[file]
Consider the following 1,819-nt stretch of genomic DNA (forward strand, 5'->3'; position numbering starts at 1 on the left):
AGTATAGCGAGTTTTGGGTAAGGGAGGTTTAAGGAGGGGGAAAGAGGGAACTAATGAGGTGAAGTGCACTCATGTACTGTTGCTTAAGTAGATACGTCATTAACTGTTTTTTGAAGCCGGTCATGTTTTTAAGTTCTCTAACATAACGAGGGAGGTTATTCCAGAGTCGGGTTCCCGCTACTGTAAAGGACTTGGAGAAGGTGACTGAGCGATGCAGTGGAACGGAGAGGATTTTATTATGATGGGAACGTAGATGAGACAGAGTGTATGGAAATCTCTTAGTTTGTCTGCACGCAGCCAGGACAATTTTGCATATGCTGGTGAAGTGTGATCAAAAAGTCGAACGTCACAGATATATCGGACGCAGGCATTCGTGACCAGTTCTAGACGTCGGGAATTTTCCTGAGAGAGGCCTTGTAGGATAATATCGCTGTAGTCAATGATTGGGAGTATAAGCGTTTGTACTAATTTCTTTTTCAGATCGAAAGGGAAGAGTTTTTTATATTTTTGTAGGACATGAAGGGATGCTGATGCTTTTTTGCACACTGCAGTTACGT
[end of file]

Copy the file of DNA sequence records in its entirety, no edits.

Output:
Consider the following 1,819-nt stretch of genomic DNA (forward strand, 5'->3'; position numbering starts at 1 on the left):
AGTATAGCGAGTTTTGGGTAAGGGAGGTTTAAGGAGGGGGAAAGAGGGAACTAATGAGGTGAAGTGCACTCATGTACTGTTGCTTAAGTAGATACGTCATTAACTGTTTTTTGAAGCCGGTCATGTTTTTAAGTTCTCTAACATAACGAGGGAGGTTATTCCAGAGTCGGGTTCCCGCTACTGTAAAGGACTTGGAGAAGGTGACTGAGCGATGCAGTGGAACGGAGAGGATTTTATTATGATGGGAACGTAGATGAGACAGAGTGTATGGAAATCTCTTAGTTTGTCTGCACGCAGCCAGGACAATTTTGCATATGCTGGTGAAGTGTGATCAAAAAGTCGAACGTCACAGATATATCGGACGCAGGCATTCGTGACCAGTTCTAGACGTCGGGAATTTTCCTGAGAGAGGCCTTGTAGGATAATATCGCTGTAGTCAATGATTGGGAGTATAAGCGTTTGTACTAATTTCTTTTTCAGATCGAAAGGGAAGAGTTTTTTATATTTTTGTAGGACATGAAGGGATGCTGATGCTTTTTTGCACACTGCAGTTACGT